Canlis Restaurant, on the day of the terrible bus accident on the Aurora Bridge which claimed five lives, closed its doors for the day and sent its servers out on the bridge to take food to the first responders - the police, fire, paramedics - who were dealing with the dozens of trapped and wounded people.

The breakfast is open to the public and free to attend. Guests will be invited to make a generous donation during the presentation. Parking is free, and the event is easy to find – just one block from I-5.

RSVPs are required by October 16 and can be made at or 425-228-6356.

Vision House is a Christian non-profit providing transitional housing, child care, and support services to homeless families and separately to men recovering from drug or alcohol addiction. Since its beginning in 1990, more than 1,000 homeless children, women, and men have received the support they need for achieving independence and self-sufficiency.

Headquartered in Renton, the agency owns and operates eight debt-free housing facilities in Renton, Burien, and Jacob's Well in Shoreline; two child care and before- and after-school care facilities in Shoreline and Renton.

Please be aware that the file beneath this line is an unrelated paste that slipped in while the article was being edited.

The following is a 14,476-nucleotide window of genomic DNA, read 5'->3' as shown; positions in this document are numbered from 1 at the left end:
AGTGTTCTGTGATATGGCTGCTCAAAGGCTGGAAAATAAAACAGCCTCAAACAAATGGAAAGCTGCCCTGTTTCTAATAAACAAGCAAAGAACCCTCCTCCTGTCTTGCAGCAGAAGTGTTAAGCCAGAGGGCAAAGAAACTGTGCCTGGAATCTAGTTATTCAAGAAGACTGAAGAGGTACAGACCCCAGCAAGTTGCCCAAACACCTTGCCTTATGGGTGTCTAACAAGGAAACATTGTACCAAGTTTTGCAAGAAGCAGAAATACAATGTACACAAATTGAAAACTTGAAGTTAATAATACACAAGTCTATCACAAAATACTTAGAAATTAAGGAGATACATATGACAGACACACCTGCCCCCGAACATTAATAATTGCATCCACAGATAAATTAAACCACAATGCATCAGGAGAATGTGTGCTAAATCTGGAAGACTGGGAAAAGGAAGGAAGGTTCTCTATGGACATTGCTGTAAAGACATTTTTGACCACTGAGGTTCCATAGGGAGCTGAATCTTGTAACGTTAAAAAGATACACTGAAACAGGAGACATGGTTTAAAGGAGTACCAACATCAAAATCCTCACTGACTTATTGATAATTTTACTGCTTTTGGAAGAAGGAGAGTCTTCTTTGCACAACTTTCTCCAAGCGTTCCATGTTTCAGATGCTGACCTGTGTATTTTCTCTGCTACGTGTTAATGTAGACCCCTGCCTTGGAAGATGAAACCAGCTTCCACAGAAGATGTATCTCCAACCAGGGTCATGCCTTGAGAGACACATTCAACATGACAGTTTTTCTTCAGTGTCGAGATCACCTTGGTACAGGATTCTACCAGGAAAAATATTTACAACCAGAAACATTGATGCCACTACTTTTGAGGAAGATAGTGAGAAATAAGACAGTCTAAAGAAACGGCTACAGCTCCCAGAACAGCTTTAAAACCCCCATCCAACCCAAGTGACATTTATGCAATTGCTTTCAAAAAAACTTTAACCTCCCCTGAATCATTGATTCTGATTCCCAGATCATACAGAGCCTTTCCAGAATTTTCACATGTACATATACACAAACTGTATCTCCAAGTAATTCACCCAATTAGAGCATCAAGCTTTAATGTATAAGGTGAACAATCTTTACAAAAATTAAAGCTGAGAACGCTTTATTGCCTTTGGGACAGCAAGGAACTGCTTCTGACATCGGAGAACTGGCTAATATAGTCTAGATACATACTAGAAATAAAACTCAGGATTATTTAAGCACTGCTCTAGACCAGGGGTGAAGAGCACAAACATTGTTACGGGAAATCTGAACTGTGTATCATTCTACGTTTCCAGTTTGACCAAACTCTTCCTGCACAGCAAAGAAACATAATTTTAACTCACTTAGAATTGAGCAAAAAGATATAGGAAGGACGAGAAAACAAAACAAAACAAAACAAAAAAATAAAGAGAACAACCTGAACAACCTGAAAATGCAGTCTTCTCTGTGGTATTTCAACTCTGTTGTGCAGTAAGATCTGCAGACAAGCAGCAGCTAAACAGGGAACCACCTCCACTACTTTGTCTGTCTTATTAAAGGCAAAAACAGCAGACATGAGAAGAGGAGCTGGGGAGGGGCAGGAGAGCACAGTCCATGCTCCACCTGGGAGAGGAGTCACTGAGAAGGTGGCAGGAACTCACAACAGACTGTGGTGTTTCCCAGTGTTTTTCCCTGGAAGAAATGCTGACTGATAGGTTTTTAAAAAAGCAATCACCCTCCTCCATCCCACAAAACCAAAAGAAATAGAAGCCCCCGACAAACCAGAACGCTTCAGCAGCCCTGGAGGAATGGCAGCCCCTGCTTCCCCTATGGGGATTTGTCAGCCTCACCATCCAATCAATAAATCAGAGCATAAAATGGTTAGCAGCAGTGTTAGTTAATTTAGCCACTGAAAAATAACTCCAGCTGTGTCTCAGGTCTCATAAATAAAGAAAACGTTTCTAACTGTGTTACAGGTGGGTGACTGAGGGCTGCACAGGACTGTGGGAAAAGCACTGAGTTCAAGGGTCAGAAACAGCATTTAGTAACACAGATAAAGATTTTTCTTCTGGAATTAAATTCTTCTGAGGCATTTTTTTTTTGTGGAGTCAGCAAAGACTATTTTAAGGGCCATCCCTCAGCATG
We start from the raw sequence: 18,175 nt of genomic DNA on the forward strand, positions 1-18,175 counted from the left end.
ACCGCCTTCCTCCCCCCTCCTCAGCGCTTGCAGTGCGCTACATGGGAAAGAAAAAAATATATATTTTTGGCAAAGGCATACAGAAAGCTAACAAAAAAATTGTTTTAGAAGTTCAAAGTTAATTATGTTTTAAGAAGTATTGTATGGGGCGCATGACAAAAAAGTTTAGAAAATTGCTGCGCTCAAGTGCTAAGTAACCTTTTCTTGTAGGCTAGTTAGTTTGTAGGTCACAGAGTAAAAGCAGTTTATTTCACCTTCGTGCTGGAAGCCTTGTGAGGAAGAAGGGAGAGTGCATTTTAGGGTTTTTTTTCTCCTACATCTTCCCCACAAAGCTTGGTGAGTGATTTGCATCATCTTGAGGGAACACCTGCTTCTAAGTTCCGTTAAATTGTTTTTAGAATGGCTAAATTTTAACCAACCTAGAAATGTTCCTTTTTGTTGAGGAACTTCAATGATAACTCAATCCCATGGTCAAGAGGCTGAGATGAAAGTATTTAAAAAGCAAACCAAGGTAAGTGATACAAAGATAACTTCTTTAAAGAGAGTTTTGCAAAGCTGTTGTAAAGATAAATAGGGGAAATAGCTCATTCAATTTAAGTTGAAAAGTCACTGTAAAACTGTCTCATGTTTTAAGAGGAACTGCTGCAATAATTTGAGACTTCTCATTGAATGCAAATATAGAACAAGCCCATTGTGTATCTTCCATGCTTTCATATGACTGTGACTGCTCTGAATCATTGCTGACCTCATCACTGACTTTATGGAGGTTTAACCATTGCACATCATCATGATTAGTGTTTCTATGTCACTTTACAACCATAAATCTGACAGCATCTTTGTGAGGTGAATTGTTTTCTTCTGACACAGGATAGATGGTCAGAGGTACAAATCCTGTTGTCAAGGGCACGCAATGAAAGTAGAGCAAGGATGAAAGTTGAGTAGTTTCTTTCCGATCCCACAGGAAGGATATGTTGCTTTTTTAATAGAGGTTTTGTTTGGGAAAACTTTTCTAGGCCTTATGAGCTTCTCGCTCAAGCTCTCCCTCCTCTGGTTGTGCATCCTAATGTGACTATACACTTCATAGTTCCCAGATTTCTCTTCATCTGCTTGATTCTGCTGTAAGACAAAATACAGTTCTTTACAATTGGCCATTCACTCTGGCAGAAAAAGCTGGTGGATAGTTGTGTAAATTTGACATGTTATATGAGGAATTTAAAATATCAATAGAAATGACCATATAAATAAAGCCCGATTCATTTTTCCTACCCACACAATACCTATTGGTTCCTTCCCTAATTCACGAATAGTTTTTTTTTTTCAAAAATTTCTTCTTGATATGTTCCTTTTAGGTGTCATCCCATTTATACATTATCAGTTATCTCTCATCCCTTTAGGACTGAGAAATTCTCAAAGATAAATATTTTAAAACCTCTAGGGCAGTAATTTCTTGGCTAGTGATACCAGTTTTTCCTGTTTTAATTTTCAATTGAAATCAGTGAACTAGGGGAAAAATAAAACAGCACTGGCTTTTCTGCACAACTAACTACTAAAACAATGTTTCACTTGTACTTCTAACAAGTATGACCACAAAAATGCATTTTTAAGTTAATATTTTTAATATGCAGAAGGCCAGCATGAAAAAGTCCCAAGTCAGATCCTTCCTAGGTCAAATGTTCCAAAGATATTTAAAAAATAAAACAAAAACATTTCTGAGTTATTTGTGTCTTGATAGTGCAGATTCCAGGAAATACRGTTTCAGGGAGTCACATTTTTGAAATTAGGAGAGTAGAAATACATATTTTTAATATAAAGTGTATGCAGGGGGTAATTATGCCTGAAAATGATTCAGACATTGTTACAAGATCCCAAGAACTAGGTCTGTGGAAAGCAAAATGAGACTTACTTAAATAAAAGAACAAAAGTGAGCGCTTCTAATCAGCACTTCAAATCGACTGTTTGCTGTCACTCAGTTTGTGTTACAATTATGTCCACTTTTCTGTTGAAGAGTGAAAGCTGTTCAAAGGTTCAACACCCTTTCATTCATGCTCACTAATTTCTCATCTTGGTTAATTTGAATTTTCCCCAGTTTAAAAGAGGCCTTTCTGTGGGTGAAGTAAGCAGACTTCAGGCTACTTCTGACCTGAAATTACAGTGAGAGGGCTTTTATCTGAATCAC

Sheriff's office reports Jury Scam

The King County Sheriff's Office reports that there have been a large volume of fraudulent calls that are allegedly coming from the Sheriff’s Office saying there is a warrant out for your arrest for not showing up for Jury Duty, or nonpayment of back taxes. THIS IS A SCAM!!!

The Sheriff’s Office does not solicit for funds over the phone under any circumstances.

Criminals are able to use false or “spoofed” numbers to make it appear that the call is coming from the Sheriff’s Office phone number, or from the Courts.

If someone contacts you and tells you there is a warrant out for your arrest because you missed jury duty or that you owe back taxes, this is a scam. Discontinue the call immediately.

In this scam the caller says that they are from the King County Sheriff’s Office, or from the Courts of King County, stating that because you missed jury duty and there is a warrant for your arrest. They will tell you to pay hundreds of dollars to avoid being arrested. They use high pressure tactics to get you panicked and are very professional sounding.